REVIEW: The Devil’s Double

13 08 2011

Major props have to go to Dominic Cooper in “The Devil’s Double” for taking the performance to 11.  In dual roles as Uday Hussein, the psychotically incorrigible son of Saddam, and his level-headed body double Latif Yahia, Cooper proves himself to be significantly more than just a pretty face for those who know him as little more than the cocky sidekick in “An Education” and the guy who can barely muster the effort to put on a shirt but is still lucky enough to land Amanda Seyfried in “Mamma Mia.”  He plays Uday with a balls-to-the-wall lack of restraint, a risky move that can be communicated as a sort of foolish ridiculousness to the audience in the hands of an unskilled actor.

But against all odds (and my own personal expectations), it doesn’t come off that way at all.  Cooper’s performance as Uday as a man of excess simply emulates the excess surrounding him in the form of gilded palaces, Rolex-laden closets, and harem garden pools.  Anywhere else, this demented sexually devious, trigger-happy scion would be wildly out of place.  Yet against this backdrop, Cooper soars and scares with his rabid intensity, neither chewing scenery or fading idly into it.

As Latif, the mild-mannered lookalike forced into servitude for Uday, Cooper offers a simple performance that doesn’t dazzle but feels more spectacular thanks to its juxtaposition in the same movie with the crazed madman.  It’s a showcase of range for Cooper; concerns that we won’t be able to distinguish the two practically indistinguishable characters from each other evaporates almost instantly as Cooper establishes a firm foundation for both characters and then layers a colossus on top of it.

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WTLFT: July 2011

8 06 2011

Yeah, I shortened the name.  It’s a lot more palatable.  This post will tell you What To Look Forward To in the month of July.  We have transformers, captains, teen stars, teen wizards, sex friends, zoo friends, hellish bosses, honey bears, and smurfs – just to name a few.  Here they all are; you can make up your mind if any of these actually appeal to you.

July 1

Cheating- “Transformers: Dark of the Moon” actually comes out on June 29, and, if you want to get really technical, June 28 at 9:00 in IMAX 3D and RealD 3D.  So while you curse me for my horrific crimes against nature, humanity, and blogging, watch the trailer and decide for yourself whether or not you want to subject yourself to Shia LaBeouf and a lot of loud noises orchestrated by Michael Bay.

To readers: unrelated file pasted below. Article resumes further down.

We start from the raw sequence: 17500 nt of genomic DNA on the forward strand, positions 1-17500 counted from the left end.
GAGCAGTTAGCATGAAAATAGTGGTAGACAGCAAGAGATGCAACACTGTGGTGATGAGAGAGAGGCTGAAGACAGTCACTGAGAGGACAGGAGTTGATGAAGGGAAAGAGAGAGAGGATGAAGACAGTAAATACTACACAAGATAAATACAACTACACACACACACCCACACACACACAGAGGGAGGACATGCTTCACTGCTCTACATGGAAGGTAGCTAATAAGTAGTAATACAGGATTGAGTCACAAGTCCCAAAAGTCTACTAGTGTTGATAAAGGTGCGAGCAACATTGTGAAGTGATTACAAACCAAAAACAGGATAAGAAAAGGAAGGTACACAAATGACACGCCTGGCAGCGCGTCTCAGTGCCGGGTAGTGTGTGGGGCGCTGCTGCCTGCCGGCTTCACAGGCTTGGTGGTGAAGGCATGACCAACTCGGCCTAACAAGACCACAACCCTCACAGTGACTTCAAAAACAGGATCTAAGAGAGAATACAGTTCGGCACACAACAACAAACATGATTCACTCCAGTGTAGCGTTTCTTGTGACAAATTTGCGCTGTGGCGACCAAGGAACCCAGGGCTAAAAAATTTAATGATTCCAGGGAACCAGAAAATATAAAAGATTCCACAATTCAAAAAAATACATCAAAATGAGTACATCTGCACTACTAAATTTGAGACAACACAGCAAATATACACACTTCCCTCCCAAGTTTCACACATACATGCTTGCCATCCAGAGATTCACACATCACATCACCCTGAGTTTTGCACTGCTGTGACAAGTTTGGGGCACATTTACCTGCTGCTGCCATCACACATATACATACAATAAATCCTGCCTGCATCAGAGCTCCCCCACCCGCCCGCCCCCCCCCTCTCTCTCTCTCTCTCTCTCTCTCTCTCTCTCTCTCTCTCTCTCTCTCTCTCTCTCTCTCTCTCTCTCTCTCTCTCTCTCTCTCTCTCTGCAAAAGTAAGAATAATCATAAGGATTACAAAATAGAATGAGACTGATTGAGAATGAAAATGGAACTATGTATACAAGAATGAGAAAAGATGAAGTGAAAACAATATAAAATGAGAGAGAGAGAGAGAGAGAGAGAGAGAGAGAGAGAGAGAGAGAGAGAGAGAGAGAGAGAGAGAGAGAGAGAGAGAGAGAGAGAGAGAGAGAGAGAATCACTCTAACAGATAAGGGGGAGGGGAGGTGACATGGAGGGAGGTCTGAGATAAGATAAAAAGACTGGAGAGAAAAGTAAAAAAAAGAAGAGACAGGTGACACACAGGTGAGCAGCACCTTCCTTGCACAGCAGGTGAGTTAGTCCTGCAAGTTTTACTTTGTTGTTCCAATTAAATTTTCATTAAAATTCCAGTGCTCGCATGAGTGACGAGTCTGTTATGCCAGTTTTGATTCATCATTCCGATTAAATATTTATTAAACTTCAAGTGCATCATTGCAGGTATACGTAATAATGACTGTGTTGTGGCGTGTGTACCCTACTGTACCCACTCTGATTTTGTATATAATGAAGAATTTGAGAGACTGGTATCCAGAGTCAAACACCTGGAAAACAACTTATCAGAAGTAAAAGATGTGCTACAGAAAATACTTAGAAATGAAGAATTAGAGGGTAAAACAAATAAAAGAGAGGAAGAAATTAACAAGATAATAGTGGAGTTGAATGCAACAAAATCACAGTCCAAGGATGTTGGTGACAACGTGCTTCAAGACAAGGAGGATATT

On the quieter side of things, Tom Hanks and Julia Roberts plan to use their star power to fill seats at “Larry Crowne,” which looks like perfectly middle-of-the-road rom-com territory.  On the louder side of things again – and by louder, I mean girlish screams and constantly ringing cell phones – “Monte Carlo” gives young girls what they need during the summer.  A nice helping of Selena Gomez, Katie Cassidy, and Leighton Meester should have the tweeners saying “OMG!” until the next season of “Wizards of Waverly Place” hits the small screen. (There’s also a creepy thriller called “The Perfect Host” starring David Hyde Pierce, which I feel obliged to mention since it’s the only indie offering amidst these studio genre pics.)

July 8

Fingers crossed that “Horrible Bosses” will be funny!  I remember reading a piece on a blog for The Los Angeles Times well before the movie started production that praised it, so hopefully it stuck to the script.  If it’s a hit, I motion for Jennifer Aniston to stop doing horrible rom-com fare and stick to raunchy comedy; I chuckle every time I watch the trailer and hear her say, “Shabbat shalom; someone’s circumcised!”

As for “Zookeeper” … well, I hope the kids enjoy it.

I’ve definitely been going through a documentary phase ever since last year’s “Inside Job” rocked my world, and Michael Rappaport’s “Beats, Rhymes, & Life: The Travels of a Tribe Called Quest” could feed my obsession quite well.  It follows the titular hip-hop group (known as A Tribe Called Quest if you are as clueless as I was) from formation to fame.  Best case scenario it provides a fascinating expose of the craft of rapping much like “Joan Rivers: A Piece of Work” did for standup comedy last summer.  Worst case scenario I get to see some of my favorite artists talking about a group I’ve never heard of before.

Another interesting documentary (that I can only PRAY makes it to Houston sometime before I leave for college) is “Project Nim,” the story of a chimpanzee experiment.  I’ve always been interested in stories where lines and boundaries we once thought clear are exposed and shown to be more porous and relative than we thought, and this looks to deliver on a big scale.

July 15

Some tiny little series ends on screen.  It’s no big deal, it’s not like these movies define my youth.  It’s not like it’s a worldwide phenomenon.  But in all seriousness, I’m not going to cry.  “Harry Potter and the Deathly Hallows, Part 2” – BRING IT ON!

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